Evan A. Feigenbaum

Evan A. Feigenbaum is vice president for studies at the Carnegie Endowment for International Peace, where he oversees research in Washington, Beijing and New Delhi on a dynamic region encompassing both East Asia and South Asia. He is also the 2019-20 James R. Schlesinger Distinguished Professor at the Miller Center of Public Affairs at the University of Virginia. Initially an academic with a PhD in Chinese politics from Stanford University, Feigenbaum’s career has spanned government service, think tanks, the private sector, and three major regions of Asia.

M. Taylor Fravel

M. Taylor Fravel is the Arthur and Ruth Sloan Professor of Political Science and Director of the MIT Security Studies Program at MIT. Taylor is a graduate of Middlebury College and Stanford University, where he received his PhD. He has been a Postdoctoral Fellow at the Olin Institute for Strategic Studies at Harvard University, a Predoctoral Fellow at the Center for International Security and Cooperation at Stanford University, a Fellow with the Princeton-Harvard China and the World Program and a Visiting Scholar at the American Academy of Arts and Sciences. He also has graduate degrees from the London School of Economics and Oxford University, where he was a Rhodes Scholar. He currently serves on the editorial boards of the International Studies Quarterly, Security Studies, Journal of Strategic Studies, and The China Quarterly, and is a member of the board of directors for the National Committee on U.S.-China Relations. He is also the Principal Investigator of the Maritime Awareness Project.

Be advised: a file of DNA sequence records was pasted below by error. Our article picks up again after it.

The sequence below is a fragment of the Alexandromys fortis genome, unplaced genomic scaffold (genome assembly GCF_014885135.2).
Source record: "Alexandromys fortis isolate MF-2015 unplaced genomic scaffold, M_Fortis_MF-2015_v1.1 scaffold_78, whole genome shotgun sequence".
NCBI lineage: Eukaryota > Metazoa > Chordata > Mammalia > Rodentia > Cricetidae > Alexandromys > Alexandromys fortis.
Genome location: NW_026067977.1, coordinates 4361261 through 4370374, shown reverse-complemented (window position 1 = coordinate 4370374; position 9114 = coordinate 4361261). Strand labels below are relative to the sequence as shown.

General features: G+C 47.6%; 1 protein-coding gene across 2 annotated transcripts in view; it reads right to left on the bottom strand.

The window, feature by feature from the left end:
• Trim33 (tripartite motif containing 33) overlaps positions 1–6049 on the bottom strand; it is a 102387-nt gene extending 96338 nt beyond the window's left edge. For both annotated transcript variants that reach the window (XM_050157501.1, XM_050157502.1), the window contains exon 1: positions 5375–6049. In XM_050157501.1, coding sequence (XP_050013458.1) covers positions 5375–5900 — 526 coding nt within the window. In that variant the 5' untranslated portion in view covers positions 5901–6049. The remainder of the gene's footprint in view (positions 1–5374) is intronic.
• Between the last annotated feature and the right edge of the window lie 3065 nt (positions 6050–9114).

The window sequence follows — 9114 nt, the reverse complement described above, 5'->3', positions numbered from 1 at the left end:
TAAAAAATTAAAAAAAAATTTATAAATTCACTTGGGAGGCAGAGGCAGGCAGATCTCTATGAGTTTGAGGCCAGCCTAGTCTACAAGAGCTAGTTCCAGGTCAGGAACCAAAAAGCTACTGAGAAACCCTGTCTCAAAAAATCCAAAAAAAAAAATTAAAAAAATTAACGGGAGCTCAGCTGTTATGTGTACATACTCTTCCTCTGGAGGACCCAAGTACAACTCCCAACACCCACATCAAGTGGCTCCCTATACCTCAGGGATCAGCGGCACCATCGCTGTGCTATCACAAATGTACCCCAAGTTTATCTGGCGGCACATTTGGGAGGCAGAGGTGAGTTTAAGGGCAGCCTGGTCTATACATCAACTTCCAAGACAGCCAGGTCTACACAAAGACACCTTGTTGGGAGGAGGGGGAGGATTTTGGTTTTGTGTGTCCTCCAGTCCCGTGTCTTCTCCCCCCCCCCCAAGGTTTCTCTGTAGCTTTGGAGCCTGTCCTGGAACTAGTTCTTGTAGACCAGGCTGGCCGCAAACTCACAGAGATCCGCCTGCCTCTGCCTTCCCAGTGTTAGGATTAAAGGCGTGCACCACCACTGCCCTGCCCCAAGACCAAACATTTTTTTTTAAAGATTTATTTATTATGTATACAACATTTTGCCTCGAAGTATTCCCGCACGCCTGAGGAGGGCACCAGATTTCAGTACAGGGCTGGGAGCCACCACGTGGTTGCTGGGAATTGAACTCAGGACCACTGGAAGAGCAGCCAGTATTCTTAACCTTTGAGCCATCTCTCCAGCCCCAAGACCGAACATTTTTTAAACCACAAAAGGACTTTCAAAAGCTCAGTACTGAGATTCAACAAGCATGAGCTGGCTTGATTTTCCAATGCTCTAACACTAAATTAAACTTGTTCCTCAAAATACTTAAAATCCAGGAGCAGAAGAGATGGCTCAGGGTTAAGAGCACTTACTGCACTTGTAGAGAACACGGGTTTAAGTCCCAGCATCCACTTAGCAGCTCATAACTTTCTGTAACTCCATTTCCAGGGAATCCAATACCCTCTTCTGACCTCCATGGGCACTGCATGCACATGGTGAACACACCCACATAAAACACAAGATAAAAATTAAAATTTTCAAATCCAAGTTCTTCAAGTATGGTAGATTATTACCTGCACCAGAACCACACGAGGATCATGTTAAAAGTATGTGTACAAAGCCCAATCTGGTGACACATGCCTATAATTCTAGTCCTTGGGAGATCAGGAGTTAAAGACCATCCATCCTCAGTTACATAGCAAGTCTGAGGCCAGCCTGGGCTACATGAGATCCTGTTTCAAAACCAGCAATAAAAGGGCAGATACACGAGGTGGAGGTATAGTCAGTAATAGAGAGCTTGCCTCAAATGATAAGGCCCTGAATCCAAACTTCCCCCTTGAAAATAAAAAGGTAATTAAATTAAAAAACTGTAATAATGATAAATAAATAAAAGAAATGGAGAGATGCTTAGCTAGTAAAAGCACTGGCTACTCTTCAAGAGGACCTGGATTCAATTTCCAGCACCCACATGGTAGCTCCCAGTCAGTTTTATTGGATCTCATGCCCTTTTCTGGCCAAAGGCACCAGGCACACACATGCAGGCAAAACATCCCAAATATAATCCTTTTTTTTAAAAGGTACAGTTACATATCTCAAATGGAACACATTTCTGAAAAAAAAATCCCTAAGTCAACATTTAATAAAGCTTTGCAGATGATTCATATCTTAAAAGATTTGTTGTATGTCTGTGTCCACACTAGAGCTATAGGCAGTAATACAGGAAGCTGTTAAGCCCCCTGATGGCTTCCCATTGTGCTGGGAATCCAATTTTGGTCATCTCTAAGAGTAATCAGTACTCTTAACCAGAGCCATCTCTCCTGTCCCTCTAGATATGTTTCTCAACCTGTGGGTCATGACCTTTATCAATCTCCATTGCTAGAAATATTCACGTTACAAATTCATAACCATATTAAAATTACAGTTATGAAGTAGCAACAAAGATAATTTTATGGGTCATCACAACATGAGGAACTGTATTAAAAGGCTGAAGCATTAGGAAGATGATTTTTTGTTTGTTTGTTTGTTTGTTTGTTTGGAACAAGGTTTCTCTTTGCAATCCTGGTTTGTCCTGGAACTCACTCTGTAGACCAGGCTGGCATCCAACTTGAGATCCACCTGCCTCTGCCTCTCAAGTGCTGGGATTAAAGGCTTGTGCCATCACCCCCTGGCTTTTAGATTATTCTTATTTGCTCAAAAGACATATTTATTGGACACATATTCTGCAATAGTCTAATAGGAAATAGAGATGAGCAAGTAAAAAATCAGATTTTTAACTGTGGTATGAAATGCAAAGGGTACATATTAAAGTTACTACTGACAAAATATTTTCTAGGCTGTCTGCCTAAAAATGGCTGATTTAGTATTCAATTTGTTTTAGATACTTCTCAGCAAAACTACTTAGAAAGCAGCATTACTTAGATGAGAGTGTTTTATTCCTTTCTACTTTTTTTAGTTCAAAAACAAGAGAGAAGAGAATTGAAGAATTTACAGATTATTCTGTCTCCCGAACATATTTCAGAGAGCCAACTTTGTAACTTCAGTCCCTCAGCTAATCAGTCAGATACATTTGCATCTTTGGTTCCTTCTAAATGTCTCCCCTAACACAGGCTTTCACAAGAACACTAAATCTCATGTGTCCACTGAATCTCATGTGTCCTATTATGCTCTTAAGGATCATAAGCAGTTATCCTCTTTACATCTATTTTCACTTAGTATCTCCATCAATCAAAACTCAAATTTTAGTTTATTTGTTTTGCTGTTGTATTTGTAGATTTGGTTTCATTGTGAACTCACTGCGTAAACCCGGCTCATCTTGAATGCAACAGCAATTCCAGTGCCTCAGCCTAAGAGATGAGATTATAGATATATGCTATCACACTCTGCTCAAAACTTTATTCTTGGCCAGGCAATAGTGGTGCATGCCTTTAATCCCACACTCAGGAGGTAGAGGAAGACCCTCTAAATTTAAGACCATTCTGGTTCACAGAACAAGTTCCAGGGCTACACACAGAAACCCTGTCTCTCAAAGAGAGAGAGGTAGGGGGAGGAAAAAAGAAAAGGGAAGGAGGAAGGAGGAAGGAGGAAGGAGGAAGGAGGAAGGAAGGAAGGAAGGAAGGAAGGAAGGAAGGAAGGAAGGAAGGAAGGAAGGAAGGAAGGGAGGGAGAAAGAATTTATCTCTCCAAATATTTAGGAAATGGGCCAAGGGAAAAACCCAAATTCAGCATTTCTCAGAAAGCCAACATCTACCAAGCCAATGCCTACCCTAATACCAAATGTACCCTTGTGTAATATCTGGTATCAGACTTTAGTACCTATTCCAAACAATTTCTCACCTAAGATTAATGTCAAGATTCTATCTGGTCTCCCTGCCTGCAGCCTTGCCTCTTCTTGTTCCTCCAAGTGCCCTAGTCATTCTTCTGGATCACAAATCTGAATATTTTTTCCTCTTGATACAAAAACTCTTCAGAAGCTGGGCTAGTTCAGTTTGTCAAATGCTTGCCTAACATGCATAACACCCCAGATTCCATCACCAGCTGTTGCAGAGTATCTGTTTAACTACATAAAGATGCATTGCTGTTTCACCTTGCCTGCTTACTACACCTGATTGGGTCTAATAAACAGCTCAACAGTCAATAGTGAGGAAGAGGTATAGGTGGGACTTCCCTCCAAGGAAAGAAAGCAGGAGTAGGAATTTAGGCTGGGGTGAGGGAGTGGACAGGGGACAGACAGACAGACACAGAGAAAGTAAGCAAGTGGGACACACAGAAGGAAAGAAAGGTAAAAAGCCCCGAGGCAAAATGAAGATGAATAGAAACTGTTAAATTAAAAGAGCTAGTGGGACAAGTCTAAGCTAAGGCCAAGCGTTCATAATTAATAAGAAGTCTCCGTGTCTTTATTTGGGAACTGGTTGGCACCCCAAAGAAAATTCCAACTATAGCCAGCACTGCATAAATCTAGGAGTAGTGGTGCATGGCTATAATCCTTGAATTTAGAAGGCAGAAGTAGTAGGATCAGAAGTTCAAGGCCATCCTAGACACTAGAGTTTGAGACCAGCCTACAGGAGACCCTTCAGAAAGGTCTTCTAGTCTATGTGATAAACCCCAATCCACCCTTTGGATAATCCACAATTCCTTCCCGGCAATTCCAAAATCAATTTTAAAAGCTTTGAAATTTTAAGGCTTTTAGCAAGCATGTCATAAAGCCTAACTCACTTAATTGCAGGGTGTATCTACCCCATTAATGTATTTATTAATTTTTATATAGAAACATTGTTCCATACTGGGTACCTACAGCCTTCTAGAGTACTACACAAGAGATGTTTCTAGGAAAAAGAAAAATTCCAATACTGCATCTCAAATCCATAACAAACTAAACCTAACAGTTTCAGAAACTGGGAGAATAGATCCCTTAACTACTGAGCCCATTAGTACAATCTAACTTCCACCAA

Arthur Kroeber

Arthur Kroeber is Founding Partner and Head of Research at Gavekal Research. Earlier, he co-founded the China-focused research service Dragonomics in Beijing in 2002 and was the editor of its flagship journal China Economic Quarterly through 2017. Since Dragonomics’ 2011 merger with Gavekal he has been head of research for the combined operation. Before founding Dragonomics, he spent 15 years as journalist specializing in Asian economic affairs, and reported from China, India, Pakistan and other Asian countries. Presently he also serves as an Adjunct Professor of Economics at the NYU Stern School of Business, a member of the Council on Foreign Relations and of the National Committee on US-China Relations, and a senior non-resident fellow of the Brookings-Tsinghua Center in Beijing. His book “China’s Economy: What Everyone Needs to Know” was published by Oxford University Press in 2016, with a second edition in 2020, and is widely used in university classrooms.

Kaiser Kuo

Kaiser Kuo is co-founder of the Sinica Podcast and editor-at-large of The China Project. Until April 2016, he served as director of international communications for Baidu, China’s leading search engine. In 2016, he returned to the U.S. after a 20-year stint in Beijing, where his career encompassed music, journalism, and technology. He also spent a year in Beijing from 1988 to 1989, when he co-founded the Chinese heavy metal band Tang Dynasty as lead guitarist. In May 2016, he was honored by the Asia Society with a leadership award for “revolutionizing the way people live, consume, socially interact, and civically engage.”

Susan A. Thornton